Lot going on in cancer care, data mining, cancer immunotherapy funding last week I thought worth sharing. Clinical pathways, moonshot, data warehousing/mining, IT, immunotherapy to be key words in cancer care, treatment and research for the foreseeable future. Is all of this activity helping or hurting large scale collaborations? Are ACS and ASCO talking with each other and personal individuals putting up significant resources compared with our own government for collaboration?
ASCO’s Pathway Policy Statement Explained
In a piece for the American Journal of Managed Care (4/12, Zon), Robin T. Zon, MD, FACP, FASCO, wrote on the American Society of Clinical Oncology’s Clinical Pathways in Oncology statement. Dr. Zon noted that “clinical pathways are one of the tools being adopted to meet the aims of better managing utilization by reducing unnecessary and costly treatment variation, while meeting the stated goals of enhancing quality and value.” She adds that “ASCO’s clinical practice guidelines provide critical guidance to practicing oncologists and represent ASCO’s efforts to ensure that evidence-based medicine is the gold standard in oncology.” Zon points out that “clinical pathways represent another important tool for promoting high-quality, high-value cancer care.” In response to concerns from ASCO members regarding the proliferation of pathways in oncology, ASCO “established an ad hoc Task Force on Clinical Pathways last year to examine” the issue. The policy statement issued by the Task Force in January sought “to guide the future development and implementation of” pathways and “serves to convey a cautionary note, that we must be thoughtful and deliberate in the development and implementation of pathways to ensure that our patients receive the best and most appropriate evidence-based cancer care possible, as well as have access to well-designed clinical trials.”
IBM, ACS Announce Partnership To Create Service For People Fighting Cancer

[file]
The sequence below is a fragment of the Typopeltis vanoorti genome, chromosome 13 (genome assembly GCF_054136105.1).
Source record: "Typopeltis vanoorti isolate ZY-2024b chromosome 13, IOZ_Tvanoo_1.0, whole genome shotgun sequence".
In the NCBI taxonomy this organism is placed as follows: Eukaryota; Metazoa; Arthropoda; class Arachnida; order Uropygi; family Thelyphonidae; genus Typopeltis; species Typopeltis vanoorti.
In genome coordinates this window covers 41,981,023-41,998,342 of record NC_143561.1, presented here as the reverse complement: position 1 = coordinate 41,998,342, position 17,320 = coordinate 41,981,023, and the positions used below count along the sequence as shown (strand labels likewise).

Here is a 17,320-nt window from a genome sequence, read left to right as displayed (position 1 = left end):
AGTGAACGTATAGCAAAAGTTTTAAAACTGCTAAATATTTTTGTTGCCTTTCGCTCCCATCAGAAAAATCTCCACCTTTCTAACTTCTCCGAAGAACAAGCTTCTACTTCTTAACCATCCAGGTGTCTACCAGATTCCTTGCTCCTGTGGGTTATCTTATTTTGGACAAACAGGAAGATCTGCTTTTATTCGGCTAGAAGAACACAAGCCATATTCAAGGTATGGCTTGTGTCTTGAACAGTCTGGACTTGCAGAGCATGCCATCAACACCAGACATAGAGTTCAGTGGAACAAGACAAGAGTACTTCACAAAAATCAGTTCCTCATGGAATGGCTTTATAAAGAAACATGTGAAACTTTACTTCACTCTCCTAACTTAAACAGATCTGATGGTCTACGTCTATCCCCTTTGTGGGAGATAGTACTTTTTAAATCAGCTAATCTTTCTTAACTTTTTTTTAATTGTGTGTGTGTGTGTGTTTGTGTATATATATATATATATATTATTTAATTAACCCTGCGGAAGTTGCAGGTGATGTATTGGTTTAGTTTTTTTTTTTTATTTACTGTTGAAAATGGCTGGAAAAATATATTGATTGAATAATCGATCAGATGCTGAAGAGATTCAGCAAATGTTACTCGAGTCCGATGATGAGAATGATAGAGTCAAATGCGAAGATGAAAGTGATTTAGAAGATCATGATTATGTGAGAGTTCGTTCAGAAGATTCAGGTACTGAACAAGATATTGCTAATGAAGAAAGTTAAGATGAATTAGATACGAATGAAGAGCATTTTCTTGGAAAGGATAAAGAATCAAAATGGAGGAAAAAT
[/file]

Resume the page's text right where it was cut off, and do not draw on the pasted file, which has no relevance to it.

Fortune (4/12) reported IBM and the American Cancer Society announced a partnership to create “a service that will provide cancer patients, survivors and caregivers personalized access to vetted cancer resources.” The Watson Health initiative, announced Tuesday by CEO Ginni Rometty, “will combine the power of …Watson, with the wealth of cancer research and patient support services provided by” ACS. Watson will “ingest” the “over 14,000 pages of vetted, detailed information across more than 70 cancer topics” assembled by ACS along with “risk reduction and early detection information–most of it currently accessible on its website cancer.org.”
The Boston Business Journal (4/12) reported in its “Health Care Inc.” blog that “a tool for the U.S. market will likely be on the market by early next year, but the organizations also have hopes to expand the program internationally.” Healthcare IT News, Fierce Medical Devices and ComputerWorld also covered the story.
Founding Facebook President Donates $250 Million To Cancer Immunotherapy Centers
USA Today (4/12) and other media outlets reported billionaire Sean Parker, the founding president of Facebook, announced Tuesday he is giving $250 million to six cancer immunotherapy centers nationwide, one of the largest donations ever for cancer research. Parker says immune therapy is currently only approved as a last resort treatment, but he wants to make it a “front-line treatment,” because it “would change the whole cost of care downstream.” The article notes Parker’s donation comes three months after President Obama called for a $1 billion federal cancer research program that he referred to as a “moonshot.”